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Justin Trudeau
Written by
Andrew Richardson

Andrew Richardson

Written by
Dan Mader

Dan Mader

Senior Vice-President

This morning Minister of Finance Bill Morneau, alongside Minister of Natural Resources Jim Carr, announced that the Government of Canada would be buying the Trans Mountain Pipeline from Kinder Morgan for $4.5 billion in a deal to be finalized by August 2018. The Government of Canada will operate the existing pipeline while financing and managing the construction of the pipeline expansion project. Kinder Morgan previously estimated that the cost of the expansion would be over $7 billion, bringing the total potential government spending on this project to approximately $12 billion.

Minister Morneau made it clear, however, that the Government of Canada would not be a long-term owner of the project, but would seek to transfer the asset to other potential owners once it is completed. He argued that the project continues to be in the national interest and must move forward on schedule so that workers who depend on the project for their income can get to work.

The risk

This solution is not without peril for the government. First, and perhaps most important, it is rare that a government decides to nationalize an energy project in Canada because of continuous opposition and foot dragging from a provincial government in addition to environmental and First Nations’ opposition. There is a danger that this sends a message to foreign investors that major resource projects can only be built in Canada if they are owned by the feds. This could exacerbate the drop in investment in Canada’s oil patch that has occurred over the last few years.

The government also faces criticism from across the political spectrum. The Conservatives reacted by arguing that taxpayer money has only been required because the Liberals created political uncertainty and “chased away investment.” Moreover, pipeline opponents, including environmental groups and the B.C. government continue to oppose the pipeline. This morning B.C. Premier John Horgan said his government will continue their reference case against the Kinder Morgan pipeline expansion.

It will be difficult for the Liberals to continue to position themselves as a “green” government while managing and financing the construction of an oil pipeline. The government therefore faces great political pressure on both sides, from the left in B.C. and Quebec and from the right in Alberta and Saskatchewan.

Potential upside

However, the government may not have had much in the way of options. We have long believed that this pipeline represented the toughest political issue for Prime Minister Trudeau to face in this mandate. The Liberals promised to be a government that would tighten environmental regulations but would also get pipelines built. This has raised conflicting (and sometimes mutually exclusive) expectations on both sides of the pipeline debate. Through it all, the government has been adamant that this pipeline would be built, and they appear to have run out of other options.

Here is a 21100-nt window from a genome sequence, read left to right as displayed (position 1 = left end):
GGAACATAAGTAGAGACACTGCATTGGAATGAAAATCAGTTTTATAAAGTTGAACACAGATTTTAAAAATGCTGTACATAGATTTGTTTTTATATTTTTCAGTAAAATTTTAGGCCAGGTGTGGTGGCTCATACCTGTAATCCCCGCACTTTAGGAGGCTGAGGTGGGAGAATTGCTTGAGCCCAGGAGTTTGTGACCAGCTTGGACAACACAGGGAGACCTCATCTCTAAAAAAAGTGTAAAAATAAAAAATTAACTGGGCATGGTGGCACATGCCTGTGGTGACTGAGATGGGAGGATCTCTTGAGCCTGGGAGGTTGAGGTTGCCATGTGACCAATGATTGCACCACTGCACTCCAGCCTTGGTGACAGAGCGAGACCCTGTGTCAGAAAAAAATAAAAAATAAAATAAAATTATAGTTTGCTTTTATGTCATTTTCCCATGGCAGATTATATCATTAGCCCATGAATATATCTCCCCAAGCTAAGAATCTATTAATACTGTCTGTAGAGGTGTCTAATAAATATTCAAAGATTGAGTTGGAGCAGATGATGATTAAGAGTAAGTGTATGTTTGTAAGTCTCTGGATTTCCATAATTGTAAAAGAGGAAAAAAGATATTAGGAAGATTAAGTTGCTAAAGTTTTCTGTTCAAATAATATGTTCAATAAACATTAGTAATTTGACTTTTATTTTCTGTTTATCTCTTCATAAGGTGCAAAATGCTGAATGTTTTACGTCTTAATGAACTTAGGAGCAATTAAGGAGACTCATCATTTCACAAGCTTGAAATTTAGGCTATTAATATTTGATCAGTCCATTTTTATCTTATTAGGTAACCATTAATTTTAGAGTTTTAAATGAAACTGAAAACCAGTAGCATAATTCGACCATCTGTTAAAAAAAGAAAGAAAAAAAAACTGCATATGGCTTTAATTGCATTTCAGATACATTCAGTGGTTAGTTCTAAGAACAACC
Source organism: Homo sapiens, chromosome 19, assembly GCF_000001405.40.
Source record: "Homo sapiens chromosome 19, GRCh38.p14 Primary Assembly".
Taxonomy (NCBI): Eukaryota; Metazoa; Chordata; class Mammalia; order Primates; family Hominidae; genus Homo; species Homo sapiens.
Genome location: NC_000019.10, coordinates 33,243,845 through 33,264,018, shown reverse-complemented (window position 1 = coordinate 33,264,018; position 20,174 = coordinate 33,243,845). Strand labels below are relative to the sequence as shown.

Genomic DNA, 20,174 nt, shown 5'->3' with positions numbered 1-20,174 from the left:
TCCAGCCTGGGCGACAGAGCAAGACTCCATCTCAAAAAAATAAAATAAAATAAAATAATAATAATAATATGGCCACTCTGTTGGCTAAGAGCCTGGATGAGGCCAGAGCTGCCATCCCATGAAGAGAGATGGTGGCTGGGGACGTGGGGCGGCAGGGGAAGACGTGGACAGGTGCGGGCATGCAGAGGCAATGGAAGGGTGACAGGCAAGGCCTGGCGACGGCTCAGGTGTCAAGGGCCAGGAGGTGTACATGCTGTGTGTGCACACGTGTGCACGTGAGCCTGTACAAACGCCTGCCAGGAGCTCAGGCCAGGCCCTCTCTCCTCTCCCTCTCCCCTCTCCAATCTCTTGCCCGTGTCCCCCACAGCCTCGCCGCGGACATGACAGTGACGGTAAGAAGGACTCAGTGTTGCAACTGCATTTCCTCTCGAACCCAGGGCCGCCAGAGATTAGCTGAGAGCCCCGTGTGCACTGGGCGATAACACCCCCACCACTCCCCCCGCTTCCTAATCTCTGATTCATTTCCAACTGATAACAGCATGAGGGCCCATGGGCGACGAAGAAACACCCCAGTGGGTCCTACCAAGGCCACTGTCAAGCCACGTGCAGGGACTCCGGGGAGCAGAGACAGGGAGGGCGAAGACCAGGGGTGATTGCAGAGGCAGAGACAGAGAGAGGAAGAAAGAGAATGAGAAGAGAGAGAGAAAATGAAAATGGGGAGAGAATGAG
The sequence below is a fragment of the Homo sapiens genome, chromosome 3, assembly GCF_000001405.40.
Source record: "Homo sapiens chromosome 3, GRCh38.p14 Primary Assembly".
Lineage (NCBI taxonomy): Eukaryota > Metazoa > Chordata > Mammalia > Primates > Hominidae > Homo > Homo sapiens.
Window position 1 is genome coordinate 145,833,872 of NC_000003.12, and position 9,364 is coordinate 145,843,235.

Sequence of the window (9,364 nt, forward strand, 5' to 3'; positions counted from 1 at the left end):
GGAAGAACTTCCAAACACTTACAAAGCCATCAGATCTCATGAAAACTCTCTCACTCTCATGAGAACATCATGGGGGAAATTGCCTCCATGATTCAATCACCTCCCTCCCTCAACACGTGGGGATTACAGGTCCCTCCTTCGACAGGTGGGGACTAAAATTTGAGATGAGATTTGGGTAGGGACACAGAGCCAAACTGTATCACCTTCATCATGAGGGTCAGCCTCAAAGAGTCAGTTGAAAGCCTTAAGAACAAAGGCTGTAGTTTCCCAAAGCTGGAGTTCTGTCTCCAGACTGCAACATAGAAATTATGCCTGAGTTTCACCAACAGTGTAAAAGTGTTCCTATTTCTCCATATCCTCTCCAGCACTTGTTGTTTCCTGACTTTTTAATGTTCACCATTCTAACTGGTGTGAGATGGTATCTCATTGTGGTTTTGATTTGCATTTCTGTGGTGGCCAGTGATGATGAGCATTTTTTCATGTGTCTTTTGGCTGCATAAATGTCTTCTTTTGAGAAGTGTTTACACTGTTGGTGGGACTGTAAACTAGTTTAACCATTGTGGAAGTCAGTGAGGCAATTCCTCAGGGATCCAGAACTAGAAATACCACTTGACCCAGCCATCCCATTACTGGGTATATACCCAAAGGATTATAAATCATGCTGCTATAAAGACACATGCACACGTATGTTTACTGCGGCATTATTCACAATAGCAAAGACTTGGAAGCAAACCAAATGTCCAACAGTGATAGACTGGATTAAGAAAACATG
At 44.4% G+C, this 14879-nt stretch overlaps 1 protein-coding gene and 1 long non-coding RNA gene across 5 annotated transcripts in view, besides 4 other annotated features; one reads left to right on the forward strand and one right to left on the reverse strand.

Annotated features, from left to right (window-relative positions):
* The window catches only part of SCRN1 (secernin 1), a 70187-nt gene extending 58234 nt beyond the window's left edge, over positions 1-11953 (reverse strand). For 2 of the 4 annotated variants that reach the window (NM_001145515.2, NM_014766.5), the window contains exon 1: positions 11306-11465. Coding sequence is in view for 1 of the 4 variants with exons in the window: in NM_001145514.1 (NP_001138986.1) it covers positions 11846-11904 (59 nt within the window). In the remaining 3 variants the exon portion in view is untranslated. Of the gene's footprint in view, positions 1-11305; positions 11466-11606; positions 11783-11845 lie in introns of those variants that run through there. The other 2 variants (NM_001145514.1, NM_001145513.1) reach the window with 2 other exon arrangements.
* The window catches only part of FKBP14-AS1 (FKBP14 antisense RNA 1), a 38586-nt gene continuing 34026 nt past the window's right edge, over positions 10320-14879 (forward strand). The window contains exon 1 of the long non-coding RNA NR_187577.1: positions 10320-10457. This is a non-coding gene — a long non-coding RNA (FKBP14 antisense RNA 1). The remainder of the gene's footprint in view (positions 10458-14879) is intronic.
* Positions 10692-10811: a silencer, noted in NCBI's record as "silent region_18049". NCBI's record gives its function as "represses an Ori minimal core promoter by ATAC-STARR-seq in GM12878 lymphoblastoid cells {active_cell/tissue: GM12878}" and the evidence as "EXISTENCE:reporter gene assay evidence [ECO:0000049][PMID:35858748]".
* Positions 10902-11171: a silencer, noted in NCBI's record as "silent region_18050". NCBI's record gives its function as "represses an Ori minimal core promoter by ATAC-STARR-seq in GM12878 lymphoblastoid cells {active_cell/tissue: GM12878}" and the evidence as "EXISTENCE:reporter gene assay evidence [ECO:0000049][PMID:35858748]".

The flip side to all this is that with high risk comes reward. The move to nationalize the project is bold and fraught with risk, but Prime Minister Trudeau is demonstrating that he is willing to make tough decisions in order to keep his promises. If the government succeeds in getting the pipeline built, he can say to Canadians that he got the job done and delivered for the economy and the environment. This would allow the Liberals to position themselves as the moderates between those who only care about the oil industry and those who would shut it down completely, positioning that could pay off politically.

Keys to success

In order to pull this off, however, the government will have to do two big things. First, and foremost, it will have to show progress on the pipeline while avoiding ugly scenes of protesters being pushed aside. Second, the government will now face immense pressure to repair its environmental bona fides by delivering more on the environmental file in order to shore up support, particularly in B.C. and Quebec.

Only time will tell if the risk the government is taking in nationalizing the Trans Mountain Expansion is worth the potential reward, but no one can say that the Prime Minister and his government aren’t taking bold action.

——— Andrew Richardson is a former Manager, Political Insights and Strategy at NATIONAL Public Relations

——— Dan Mader is a former Senior Vice-President at NATIONAL Public Relations.